Searching for Black Confederates: The Civil War’s Most Persistent Myth

“Levin’s study is the first of its kind to blueprint and then debunk the mythology of enslaved African Americans who allegedly served voluntarily in behalf of the Confederacy.”–Journal of Southern History

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7 comments… add one
  • Sherree Nov 4, 2008 @ 5:28

    Hi Kevin,

    I just noticed that my name did not appear on my comment for some reason. I am sure you knew the comment was mine, however, if for no other reason, than the comment is long winded! lol

    Happy election day to everyone. Celebrate our democracy, and Go Vote!!

    Have a good day, Kevin, and, as always, thanks for the hard work you do in maintaining this blog.

  • Sherree Nov 4, 2008 @ 7:01

    You’re welcome on the nominations. You deserve them. Hope you win!

  • Kevin Levin Nov 4, 2008 @ 6:37

    Thanks Sherree. I especially appreciate the Cliopatria nominations.

  • Anonymous Nov 1, 2008 @ 6:06

    Hello again, Kevin,

    Now this image–as opposed to the “rednecks” for Obama sign–is quite fascinating, and could represent a glimpse into a future in which we truly are beyond racial and regional divisions. I learned how not to be racist from the black men and women and the white men and women of the Southern community in which I was brought up long before the time we are now in, and that is a South that I want to honor. The Confederate flag, to me, still has too many bad memories associated with the injustices suffered by the black men and women who were the friends and colleagues of my parents during the civil rights era for me to accept the flag’s display. I don’t think that this person is racist, however, which is truly outside of my thinking and experience, and it would be interesting to know how this person sees the world. I, and many others, have within “living memory”, as Robert Moore so beautifully articulates this issue on his blog (hi Robert!) the most painful memories of the use of the Confederate flag during the civil rights era and I am unable to get beyond that. It all has to do with mother’s best friend who was denied access to the white hospital when she was having a difficult pregnancy, as I have told you before, and who would have lost her twins and maybe her life if a white doctor had not intervened and made the hospital admit her. I can’t seem to get past that memory, (and my mother’s friend’s beautiful, haunted face as she told me that story) and maybe it is not a memory to get past, but to honor. There were many brave men and women in the South during the civil rights era–both white and black–and to deny their experience is to deny a critical part of our nation’s history. Those men and women didn’t need to be taught what was right and what was wrong; they already knew, and they put their time, effort, and sometimes their lives on the line to make certain that truth won out in the end–black men and women, and white men and women. If even one black man or woman is uncomfortable with the display of the Confederate flag; the flag should come down, in my opinion. Thanks, Kevin.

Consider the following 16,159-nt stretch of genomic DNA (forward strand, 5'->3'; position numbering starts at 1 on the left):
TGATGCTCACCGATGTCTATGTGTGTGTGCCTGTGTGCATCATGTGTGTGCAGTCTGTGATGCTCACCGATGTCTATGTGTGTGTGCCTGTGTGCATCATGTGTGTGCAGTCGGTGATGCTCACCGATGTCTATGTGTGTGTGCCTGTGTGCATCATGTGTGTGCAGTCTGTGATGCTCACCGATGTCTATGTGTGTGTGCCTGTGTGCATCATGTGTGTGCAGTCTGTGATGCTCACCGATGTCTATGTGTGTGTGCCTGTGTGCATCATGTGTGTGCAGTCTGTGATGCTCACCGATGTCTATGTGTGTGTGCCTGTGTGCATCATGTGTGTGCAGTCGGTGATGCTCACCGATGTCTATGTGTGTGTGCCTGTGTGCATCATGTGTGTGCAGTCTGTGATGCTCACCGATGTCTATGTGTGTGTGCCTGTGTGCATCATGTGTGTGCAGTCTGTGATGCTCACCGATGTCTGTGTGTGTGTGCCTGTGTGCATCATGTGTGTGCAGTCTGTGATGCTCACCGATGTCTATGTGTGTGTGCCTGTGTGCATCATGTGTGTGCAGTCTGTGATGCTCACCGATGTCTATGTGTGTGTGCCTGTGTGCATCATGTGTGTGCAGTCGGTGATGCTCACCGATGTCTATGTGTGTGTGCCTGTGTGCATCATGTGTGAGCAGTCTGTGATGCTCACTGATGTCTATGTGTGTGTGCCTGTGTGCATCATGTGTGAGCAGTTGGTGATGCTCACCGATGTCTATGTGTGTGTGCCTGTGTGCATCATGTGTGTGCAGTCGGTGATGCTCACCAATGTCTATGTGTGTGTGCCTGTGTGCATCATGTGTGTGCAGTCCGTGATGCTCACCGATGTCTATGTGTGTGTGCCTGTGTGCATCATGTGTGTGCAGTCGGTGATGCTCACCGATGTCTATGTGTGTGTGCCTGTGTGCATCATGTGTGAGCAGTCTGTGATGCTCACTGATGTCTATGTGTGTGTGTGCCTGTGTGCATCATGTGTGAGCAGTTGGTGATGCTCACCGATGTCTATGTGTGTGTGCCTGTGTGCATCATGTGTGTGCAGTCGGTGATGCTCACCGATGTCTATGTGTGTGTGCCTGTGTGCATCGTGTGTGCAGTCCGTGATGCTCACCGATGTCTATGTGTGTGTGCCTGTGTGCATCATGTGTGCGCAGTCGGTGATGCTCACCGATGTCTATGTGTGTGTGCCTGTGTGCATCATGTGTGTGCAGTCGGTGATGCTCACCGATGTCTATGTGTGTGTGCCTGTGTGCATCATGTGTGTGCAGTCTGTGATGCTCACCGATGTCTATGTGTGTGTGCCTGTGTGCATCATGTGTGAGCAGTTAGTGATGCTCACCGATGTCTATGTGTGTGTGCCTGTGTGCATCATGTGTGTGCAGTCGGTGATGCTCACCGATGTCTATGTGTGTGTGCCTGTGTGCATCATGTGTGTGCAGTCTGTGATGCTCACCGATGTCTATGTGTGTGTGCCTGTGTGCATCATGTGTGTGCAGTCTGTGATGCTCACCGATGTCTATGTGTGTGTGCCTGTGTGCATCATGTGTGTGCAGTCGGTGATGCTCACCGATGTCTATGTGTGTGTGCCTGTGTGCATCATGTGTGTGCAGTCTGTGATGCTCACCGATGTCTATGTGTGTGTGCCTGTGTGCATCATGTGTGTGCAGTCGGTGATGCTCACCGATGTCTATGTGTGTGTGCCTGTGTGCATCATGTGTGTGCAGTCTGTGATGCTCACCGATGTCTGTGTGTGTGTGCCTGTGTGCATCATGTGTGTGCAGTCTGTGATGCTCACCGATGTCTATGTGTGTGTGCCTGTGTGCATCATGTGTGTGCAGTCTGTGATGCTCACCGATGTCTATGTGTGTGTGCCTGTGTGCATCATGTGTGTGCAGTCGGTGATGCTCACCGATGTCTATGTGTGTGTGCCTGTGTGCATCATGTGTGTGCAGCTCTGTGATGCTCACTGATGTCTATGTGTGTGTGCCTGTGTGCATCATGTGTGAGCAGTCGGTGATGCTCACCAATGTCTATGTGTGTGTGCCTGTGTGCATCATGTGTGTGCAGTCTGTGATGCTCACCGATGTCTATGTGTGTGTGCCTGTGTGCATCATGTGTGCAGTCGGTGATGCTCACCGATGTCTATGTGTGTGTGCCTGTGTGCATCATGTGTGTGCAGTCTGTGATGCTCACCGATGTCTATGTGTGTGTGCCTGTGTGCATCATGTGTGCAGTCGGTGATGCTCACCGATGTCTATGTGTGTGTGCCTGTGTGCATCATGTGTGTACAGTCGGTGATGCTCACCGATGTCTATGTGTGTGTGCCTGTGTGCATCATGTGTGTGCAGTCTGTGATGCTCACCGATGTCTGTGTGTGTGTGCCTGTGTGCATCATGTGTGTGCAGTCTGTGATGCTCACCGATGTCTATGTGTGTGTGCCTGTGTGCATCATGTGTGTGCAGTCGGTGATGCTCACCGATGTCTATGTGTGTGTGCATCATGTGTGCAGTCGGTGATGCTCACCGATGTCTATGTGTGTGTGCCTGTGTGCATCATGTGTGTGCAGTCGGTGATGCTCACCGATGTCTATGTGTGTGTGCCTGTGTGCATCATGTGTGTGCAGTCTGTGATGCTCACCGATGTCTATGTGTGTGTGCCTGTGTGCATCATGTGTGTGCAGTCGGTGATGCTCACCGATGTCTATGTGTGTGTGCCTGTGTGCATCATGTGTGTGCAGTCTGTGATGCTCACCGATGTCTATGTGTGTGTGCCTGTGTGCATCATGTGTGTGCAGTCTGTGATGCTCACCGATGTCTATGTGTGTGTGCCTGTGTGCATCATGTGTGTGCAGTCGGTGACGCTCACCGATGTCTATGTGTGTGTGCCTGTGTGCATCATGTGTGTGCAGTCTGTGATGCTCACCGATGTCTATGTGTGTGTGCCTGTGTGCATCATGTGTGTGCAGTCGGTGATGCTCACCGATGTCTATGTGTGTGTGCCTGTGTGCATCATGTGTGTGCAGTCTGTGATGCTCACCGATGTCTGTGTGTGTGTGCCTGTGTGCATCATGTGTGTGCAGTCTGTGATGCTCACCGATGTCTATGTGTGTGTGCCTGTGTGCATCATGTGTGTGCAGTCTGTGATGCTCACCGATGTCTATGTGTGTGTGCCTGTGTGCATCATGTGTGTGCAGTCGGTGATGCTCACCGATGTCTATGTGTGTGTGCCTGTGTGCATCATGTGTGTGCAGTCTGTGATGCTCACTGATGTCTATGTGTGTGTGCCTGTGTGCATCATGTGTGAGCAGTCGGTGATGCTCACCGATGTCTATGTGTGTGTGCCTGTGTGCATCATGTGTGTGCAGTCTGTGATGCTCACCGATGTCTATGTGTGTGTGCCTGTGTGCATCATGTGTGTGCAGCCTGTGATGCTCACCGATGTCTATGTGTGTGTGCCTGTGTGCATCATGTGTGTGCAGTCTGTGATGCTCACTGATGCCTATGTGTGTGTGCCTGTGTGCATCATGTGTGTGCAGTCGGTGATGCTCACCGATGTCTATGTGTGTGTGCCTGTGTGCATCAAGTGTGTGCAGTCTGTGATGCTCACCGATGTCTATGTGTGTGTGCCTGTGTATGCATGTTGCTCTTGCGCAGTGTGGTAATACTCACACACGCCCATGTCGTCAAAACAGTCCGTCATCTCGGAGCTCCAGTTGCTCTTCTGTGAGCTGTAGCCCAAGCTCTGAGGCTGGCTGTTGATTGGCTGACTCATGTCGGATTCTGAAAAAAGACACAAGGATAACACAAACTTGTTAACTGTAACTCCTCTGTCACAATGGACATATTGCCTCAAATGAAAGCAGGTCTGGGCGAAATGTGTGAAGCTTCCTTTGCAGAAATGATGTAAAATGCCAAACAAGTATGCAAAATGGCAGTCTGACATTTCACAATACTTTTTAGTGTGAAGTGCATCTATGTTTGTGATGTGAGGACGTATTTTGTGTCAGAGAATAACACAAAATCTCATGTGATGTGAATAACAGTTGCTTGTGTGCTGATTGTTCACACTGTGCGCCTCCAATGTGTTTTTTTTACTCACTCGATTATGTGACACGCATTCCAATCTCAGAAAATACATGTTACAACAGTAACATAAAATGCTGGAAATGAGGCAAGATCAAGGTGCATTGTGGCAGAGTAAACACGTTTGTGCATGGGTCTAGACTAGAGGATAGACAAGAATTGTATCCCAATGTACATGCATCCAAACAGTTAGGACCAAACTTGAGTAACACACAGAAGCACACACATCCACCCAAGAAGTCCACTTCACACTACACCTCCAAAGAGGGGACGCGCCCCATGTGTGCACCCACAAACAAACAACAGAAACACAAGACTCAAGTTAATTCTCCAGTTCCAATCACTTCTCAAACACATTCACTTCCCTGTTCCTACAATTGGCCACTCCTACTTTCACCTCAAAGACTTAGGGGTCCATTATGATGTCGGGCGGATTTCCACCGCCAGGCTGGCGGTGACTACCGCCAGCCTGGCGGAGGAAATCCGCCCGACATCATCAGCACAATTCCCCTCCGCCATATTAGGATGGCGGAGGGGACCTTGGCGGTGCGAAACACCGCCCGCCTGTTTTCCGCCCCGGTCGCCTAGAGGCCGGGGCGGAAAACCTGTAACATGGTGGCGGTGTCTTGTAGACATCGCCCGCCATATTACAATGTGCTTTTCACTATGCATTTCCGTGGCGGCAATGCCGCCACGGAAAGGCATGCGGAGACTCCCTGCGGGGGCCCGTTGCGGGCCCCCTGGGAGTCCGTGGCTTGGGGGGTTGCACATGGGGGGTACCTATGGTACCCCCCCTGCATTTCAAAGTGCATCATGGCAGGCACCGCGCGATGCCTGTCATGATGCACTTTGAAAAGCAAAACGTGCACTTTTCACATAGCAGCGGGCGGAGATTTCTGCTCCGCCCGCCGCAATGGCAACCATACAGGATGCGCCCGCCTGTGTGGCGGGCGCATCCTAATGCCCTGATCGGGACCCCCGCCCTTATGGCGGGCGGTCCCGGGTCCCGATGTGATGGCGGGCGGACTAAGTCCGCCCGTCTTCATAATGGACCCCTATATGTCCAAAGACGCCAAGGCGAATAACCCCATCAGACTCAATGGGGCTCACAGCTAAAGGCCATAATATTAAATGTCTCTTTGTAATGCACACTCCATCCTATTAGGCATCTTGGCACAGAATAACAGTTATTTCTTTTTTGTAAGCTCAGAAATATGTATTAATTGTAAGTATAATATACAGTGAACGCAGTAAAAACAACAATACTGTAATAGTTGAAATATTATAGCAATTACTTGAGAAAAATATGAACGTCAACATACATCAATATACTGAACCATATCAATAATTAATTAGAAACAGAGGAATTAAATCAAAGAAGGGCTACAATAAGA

• Ken Noe Oct 30, 2008 @ 10:08

    “White folks in the South who drive pickup trucks with Confederate flag decals on the back ought to be voting with us, and not them, because their kids don’t have health insurance either, and their kids need better schools too….I still want to be the candidate for guys with Confederate flags in their pickup trucks. We can’t beat George Bush unless we appeal to a broad cross-section of Democrats.” — Howard Dean, November 1, 2003.

    “YEAHHHHHH!”– Howard Dean, reading Civil War Memory, October 29, 2008.

  • Kevin Levin Oct 30, 2008 @ 7:58

    Another “traditional” southerner corrupted by “revisionist” academics and the liberal media. So sad. (LOL)

  • Robert Moore Oct 30, 2008 @ 7:30

    Kevin, You are going to short circuit somebody with this photo!

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